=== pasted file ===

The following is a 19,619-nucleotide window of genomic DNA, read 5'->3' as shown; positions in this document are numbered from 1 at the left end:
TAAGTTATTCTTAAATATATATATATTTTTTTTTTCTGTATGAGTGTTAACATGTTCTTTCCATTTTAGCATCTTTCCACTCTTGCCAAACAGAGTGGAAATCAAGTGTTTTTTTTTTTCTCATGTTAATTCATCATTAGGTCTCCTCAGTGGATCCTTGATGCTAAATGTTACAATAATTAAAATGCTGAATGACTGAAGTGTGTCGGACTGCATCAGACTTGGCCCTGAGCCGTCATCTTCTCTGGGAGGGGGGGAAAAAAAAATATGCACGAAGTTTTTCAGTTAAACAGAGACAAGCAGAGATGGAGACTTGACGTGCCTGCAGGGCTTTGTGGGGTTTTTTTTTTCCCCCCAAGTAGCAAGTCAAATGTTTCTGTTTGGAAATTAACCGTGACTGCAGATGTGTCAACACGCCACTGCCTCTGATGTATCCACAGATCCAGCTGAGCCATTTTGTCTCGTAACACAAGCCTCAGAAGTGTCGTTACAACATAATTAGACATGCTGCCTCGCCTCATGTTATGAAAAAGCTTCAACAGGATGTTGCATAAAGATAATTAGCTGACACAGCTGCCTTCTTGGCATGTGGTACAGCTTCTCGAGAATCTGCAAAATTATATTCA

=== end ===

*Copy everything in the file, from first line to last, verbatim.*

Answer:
The following is a 19,619-nucleotide window of genomic DNA, read 5'->3' as shown; positions in this document are numbered from 1 at the left end:
TAAGTTATTCTTAAATATATATATATTTTTTTTTTCTGTATGAGTGTTAACATGTTCTTTCCATTTTAGCATCTTTCCACTCTTGCCAAACAGAGTGGAAATCAAGTGTTTTTTTTTTTCTCATGTTAATTCATCATTAGGTCTCCTCAGTGGATCCTTGATGCTAAATGTTACAATAATTAAAATGCTGAATGACTGAAGTGTGTCGGACTGCATCAGACTTGGCCCTGAGCCGTCATCTTCTCTGGGAGGGGGGGAAAAAAAAATATGCACGAAGTTTTTCAGTTAAACAGAGACAAGCAGAGATGGAGACTTGACGTGCCTGCAGGGCTTTGTGGGGTTTTTTTTTTCCCCCCAAGTAGCAAGTCAAATGTTTCTGTTTGGAAATTAACCGTGACTGCAGATGTGTCAACACGCCACTGCCTCTGATGTATCCACAGATCCAGCTGAGCCATTTTGTCTCGTAACACAAGCCTCAGAAGTGTCGTTACAACATAATTAGACATGCTGCCTCGCCTCATGTTATGAAAAAGCTTCAACAGGATGTTGCATAAAGATAATTAGCTGACACAGCTGCCTTCTTGGCATGTGGTACAGCTTCTCGAGAATCTGCAAAATTATATTCA